She also mentioned how it was difficult to come out at first, especially to her mother. Even when she first started getting noticed for her rapping, she agreed to rap about boys and even wear a dress if necessary.
Yet, she never did this. She mentions how none of that was her; she wasn't that type of person so she wasn't going to pretend to be it. A brings awareness to the queer community and the complexity of gender. Macklemorewhose real name is Ben Haggerty, is a white, straight rapper that created one of hip hop's first mainstream anthems "Same Love" bringing attention to homophobia not only just in hip hop but across the world.
Macklemore is from Seattle, Washington where politics are more liberal leaning. He was featured in OUT magazine where he talked about his upbringing. He states "Where I grew up, there were huge gay pride parades less than a mile away from me," Macklemore says. My barber was gay. My uncles owned this restaurant that was a huge magnet for the gay community.
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My whole upbringing was around gay people. Macklemore has been accused of appropriation from both the Black community and the gay community but he says that the song is about equality.
Although homophobia is a significant part of Hip Hop, people within this music industry are doing what they can to combat that and instead being advocates for the queer community within Hip Hop. These women show society that they aren't afraid to push buttons and act not according to gender roles expected of them. Being women that don't look like "traditional females" in society, they are breaking boundaries and leading the way for other people to do what they love whether it's getting involved with Hip Hop or not.
We see with Las Krudas, that empowerment we feel within our bodies is so important to how the world views us and how our actions affect other people. Because the women in Las Krudas appear comfortable in their own skin and confident doing what they do which is breaking boundariesthis advocates for other people in the queer community to not be afraid to be themselves and get out their and accomplish their goals.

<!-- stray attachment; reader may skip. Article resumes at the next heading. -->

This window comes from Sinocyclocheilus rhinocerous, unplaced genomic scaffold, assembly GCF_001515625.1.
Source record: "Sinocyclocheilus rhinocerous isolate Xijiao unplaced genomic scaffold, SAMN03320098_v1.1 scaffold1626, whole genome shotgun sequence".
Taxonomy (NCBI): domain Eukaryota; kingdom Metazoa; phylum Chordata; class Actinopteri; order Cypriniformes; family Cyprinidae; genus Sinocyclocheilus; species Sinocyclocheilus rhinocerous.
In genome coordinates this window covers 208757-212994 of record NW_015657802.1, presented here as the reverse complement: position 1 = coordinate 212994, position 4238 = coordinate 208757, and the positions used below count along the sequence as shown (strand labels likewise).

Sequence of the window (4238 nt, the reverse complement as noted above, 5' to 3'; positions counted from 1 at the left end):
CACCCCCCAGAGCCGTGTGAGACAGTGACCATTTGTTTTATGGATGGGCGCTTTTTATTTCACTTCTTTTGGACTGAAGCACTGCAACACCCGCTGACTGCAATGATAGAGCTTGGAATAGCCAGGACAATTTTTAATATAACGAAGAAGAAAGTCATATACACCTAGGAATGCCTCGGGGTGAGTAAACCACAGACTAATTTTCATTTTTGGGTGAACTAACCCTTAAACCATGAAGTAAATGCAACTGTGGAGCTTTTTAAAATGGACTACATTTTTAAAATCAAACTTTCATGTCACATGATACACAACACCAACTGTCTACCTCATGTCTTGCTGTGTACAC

Las Krudas encourages queer women and queer people alike to not let patriarchal systems and discrimination hold them back from doing what they love. Especially in Hip Hop, you think of women as the video girl or the side chick but really, women have so much more potential than that and society needs to recognize that image isn't the only image available for a woman in Hip Hop. Marc Lamont Hill writes about the homophobia in hip-hop as something deeply layered. Lamont Hill notes that although there has been queer presence in hip-hop from the beginning, homophobia in mainstream hip-hip has sustained hyper masculinity.
One of the most evident ways heterosexuality and homophobia is so embedded in hip-hop culture is the absence of queer artists in mainstream hip-hop. Within hip-hop culture, there is a practice called the politics of outing which is referring to when an artists outs another artists sexuality. The practice of outing comes in various forms such as in lyrics and name calling. Outing someone in hip-hop reinforces notion of heterosexuality and homophobia.
While there is a strong presence of homophobia in hip-hop, there is an entire community within hip-hop known as the "homo-thug" which has helped bring queer individuals together. Overall, within hip-hop, there is a complex contradiction.
Hip-Hop Feminist Scholars[ edit ] As hip-hop feminism has garnered a reputation as a legitimate area of study, numerous individuals have contributed to its body of scholarly work. Joan Morganas previously mentioned, was the first to use the term "hip-hop feminist" in her book When Chickenheads Come Home to Roost. Black feminism and Hip-Hop feminism is greatly attributed to her works. Seth Cosimini's analysis of the performativity and self-presentation of Nicki Minaj articulates how women in hip-hop culture may simultaneously challenge and conform to stereotypical representations of femininity.